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Email: asantesana4education@gmail.com

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P.O.Box 270177

West Hartford, CT 06127

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Asante Sana For Education is a 501(c)3 orginization in the U.S.A. and a registered NGO (Non-Government Orginization) in Tanzania.

June 18, 2019

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Safari Day

July 6, 2017

Sunday, June 25

Safari Day! We left at 3:15 am for our journey to Dar Es Salaam airport with Ashley, Laura, Tuma, Emma their little son Derrick and Rahema who is their 16 year old housemaid/nanny. Didase drove and the car was packed. Luckily our flight on a small propeller plane was uneventful since it was Rahema's first flight and she was a little nervous. The escalator had been scary enough. Laura distracted her with taking selfies during take off.

Seeing the tallest free standing mountain in the world, Mt Kilimanjaro, was a thrill as we watched out the plane window.

When we landed at tiny Kilimanjaro Airport we jumped in the jeep with our safari guide, Abbas, who drove us to Moshi where Tuma and Emma's families live. We started at Tuma's family compound and met his 112 year old grandmother who was curled up in a bed, trying to be warm.

 

The climate and environment is completely different than in Bagamoyo. It's jungle like, very lush, wet and cool with tropical plants. There were  5 or 6 different kinds of bananas, avocados and trees with bright red flowers that like giant poinsettias.  It was beautiful with fields of sunflowers. Tuma's family served us banana stew from banana that tasted starchy like potatoes. My stomach was not settled today but I had to try it. We also got to try banana beer which was really different and not anything I want to hurry to have again. We didn't stay long before packing up and driving a short way to Emma's parent's home. She also had food for us and I ate the best banana I ever had- tasted just like candy! No wonder our Kenyan student Zura always complained about our tasteless American bananas!

 

Emma's father spoke beautiful English as he is a retired safari driver. I was grateful to Tuma and Emma for sharing their families and their homes with us.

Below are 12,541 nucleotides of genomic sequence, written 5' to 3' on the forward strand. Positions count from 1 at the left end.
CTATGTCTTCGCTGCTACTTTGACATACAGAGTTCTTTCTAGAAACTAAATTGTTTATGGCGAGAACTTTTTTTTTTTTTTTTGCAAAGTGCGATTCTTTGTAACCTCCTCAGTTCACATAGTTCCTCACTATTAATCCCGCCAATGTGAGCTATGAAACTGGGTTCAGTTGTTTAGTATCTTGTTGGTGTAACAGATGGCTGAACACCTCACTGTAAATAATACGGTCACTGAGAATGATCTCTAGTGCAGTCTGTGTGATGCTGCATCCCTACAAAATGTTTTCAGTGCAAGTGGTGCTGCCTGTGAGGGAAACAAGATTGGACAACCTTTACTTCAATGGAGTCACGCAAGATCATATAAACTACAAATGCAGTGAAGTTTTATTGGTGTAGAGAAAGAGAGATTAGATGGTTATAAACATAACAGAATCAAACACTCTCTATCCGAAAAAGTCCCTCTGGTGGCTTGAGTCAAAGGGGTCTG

We said goodbye to Tuma and Emma and their family and we headed out through the Rift Valley to the Rhino Lodge for our safari in Ngorongoro Crater! I was lucky to talk a lot with Abbas about his Muslim religion, Ramadan and EID which is tomorrow. He also is a wealth of information about the Maasai, the Chagga and other groups of people here in this area. One of the greatest thrills was seeing the Maasai people herding their cows along the road side. Most were dressed traditionally with red blankets wrapped around them. Their homes are made of mud and usually round. The environment looked more and more like New Mexico, USA as we drove and with all the goats and sheep and round Maasai huts and red dirt, I really was reminded.

 

On our way, we stopped to buy Maasai blankets which consisted of pulling over to the side of the road and after a brief conference with Abbas, a man ran to his shop and emerged with an armload of blankets which we passed around in the car and Laura and Ashley chose a few to buy. Better than Amazon!

 

On our way into Ngorongoro Crater we were so shocked and pleased to run into 3 elephant groups along the entry road. It bodes well for safari tomorrow. I tried so hard to take pictures but my phone just couldn't do it in the dark! We pulled up to Rhino Lodge and front was full of Cape buffalo. Just to make it more magical there was a tiny slice of moon hanging there over the Lodge illuminating the backs of these huge black Cape Buffalo. We were surprised at how cold it was here at the top of the Ngorongoro Crater. After a buffet dinner, we got hot water bottles from the staff covered in Maasai blanket fabric to sleep tucked in our chilly sheets. When we returned to our rooms, the staff had a fire going in the wood stove. What a great day! 

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